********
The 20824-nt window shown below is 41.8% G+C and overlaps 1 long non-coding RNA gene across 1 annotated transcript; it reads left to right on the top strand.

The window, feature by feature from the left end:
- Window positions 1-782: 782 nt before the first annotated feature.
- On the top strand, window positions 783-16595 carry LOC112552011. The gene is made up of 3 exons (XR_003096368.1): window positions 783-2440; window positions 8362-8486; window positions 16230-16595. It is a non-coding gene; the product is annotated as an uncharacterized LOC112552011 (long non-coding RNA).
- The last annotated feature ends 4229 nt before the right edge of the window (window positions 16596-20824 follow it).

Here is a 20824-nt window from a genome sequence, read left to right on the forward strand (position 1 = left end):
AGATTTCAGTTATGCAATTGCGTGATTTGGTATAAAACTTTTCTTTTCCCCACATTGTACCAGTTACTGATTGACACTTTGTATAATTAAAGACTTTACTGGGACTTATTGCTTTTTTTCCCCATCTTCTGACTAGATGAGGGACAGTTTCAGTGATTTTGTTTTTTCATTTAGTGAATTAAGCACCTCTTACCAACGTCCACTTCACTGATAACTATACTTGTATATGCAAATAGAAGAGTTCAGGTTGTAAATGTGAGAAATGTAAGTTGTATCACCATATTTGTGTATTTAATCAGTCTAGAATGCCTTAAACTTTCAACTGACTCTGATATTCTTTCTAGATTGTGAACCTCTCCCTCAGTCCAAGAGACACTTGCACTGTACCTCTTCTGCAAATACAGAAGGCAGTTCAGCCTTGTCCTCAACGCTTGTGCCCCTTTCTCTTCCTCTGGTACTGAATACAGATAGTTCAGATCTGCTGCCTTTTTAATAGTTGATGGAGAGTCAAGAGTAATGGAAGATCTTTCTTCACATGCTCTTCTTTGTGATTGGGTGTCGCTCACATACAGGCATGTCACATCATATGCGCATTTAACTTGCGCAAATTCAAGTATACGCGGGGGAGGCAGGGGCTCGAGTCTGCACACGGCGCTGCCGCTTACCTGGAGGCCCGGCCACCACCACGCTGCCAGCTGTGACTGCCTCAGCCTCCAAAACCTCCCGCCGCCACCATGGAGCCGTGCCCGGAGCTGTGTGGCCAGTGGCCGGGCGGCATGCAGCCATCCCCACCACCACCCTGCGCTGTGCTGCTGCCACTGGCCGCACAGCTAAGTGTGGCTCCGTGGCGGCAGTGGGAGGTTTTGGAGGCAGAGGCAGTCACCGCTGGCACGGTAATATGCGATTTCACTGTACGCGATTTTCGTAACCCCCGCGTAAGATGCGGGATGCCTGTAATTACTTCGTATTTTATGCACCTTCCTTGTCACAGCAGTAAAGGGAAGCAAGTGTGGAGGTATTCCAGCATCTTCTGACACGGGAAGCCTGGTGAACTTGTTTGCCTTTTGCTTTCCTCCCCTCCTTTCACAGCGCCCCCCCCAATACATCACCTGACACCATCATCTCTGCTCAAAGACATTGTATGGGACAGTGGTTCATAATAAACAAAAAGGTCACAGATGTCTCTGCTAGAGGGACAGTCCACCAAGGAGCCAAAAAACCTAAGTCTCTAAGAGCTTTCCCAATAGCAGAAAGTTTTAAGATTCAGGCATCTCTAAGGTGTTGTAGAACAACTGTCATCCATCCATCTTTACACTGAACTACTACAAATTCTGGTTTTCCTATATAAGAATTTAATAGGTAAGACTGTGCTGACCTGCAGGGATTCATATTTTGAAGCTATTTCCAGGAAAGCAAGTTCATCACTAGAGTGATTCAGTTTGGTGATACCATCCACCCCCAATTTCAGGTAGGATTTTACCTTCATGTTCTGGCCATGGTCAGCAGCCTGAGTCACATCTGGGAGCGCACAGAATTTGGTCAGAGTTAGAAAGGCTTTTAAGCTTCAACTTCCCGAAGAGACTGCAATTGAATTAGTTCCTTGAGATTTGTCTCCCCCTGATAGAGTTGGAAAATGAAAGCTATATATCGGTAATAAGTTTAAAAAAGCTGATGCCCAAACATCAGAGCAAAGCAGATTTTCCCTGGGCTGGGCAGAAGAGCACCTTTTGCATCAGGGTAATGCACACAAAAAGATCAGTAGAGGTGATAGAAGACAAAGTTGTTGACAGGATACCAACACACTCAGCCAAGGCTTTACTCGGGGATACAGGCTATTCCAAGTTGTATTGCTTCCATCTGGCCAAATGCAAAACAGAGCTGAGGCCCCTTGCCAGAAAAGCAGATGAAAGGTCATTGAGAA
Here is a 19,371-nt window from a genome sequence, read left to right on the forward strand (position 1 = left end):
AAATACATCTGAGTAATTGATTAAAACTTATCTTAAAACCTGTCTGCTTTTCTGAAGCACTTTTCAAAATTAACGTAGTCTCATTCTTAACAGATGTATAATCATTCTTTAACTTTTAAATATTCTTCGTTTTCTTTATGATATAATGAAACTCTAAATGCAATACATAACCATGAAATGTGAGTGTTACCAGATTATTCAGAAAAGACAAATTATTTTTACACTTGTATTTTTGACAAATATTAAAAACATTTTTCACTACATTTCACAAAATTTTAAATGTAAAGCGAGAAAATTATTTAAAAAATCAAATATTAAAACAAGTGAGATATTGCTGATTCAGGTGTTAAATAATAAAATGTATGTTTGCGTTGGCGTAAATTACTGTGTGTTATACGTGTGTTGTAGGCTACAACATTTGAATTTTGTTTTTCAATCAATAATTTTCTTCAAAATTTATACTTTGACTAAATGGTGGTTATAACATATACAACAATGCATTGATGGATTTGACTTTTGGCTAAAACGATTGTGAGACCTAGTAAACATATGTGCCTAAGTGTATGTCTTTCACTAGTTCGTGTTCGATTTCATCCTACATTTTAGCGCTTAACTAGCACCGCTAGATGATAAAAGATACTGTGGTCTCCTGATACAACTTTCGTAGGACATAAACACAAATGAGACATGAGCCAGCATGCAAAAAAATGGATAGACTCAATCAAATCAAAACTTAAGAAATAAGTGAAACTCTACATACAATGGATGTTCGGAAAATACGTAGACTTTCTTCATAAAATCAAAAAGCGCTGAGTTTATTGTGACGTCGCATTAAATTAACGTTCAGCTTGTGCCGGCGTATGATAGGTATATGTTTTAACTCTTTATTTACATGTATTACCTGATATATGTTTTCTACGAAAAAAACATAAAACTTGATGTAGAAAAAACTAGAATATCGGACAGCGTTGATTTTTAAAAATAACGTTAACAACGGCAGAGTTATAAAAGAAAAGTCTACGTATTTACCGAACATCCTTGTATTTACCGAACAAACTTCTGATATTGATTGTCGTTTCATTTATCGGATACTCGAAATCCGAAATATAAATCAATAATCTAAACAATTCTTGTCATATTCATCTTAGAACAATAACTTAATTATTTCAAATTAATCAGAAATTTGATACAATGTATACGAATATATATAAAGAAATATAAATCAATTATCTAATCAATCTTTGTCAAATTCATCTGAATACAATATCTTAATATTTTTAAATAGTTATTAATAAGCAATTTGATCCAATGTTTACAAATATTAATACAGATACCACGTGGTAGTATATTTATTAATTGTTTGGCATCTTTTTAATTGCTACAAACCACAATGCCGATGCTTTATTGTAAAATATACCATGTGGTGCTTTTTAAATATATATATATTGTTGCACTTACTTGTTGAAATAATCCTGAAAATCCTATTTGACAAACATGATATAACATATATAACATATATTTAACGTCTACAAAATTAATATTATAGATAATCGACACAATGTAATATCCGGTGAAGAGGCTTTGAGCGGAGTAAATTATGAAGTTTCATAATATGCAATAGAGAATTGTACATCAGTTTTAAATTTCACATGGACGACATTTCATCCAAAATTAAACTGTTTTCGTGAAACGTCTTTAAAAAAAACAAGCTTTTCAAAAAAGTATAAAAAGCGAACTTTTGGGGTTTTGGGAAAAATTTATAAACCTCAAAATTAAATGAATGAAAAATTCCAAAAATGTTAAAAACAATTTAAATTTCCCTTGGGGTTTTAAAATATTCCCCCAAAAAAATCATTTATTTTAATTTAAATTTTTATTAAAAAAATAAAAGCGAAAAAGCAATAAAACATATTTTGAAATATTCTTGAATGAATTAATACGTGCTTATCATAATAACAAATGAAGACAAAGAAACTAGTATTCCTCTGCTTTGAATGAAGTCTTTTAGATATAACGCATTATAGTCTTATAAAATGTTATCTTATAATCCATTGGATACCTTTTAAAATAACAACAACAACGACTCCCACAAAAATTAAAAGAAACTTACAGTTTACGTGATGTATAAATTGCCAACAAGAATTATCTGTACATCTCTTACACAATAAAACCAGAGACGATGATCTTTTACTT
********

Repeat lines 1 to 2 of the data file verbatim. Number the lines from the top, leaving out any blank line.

The 20824-nt window shown below is 41.8% G+C and overlaps 1 long non-coding RNA gene across 1 annotated transcript; it reads left to right on the top strand.

The window, feature by feature from the left end: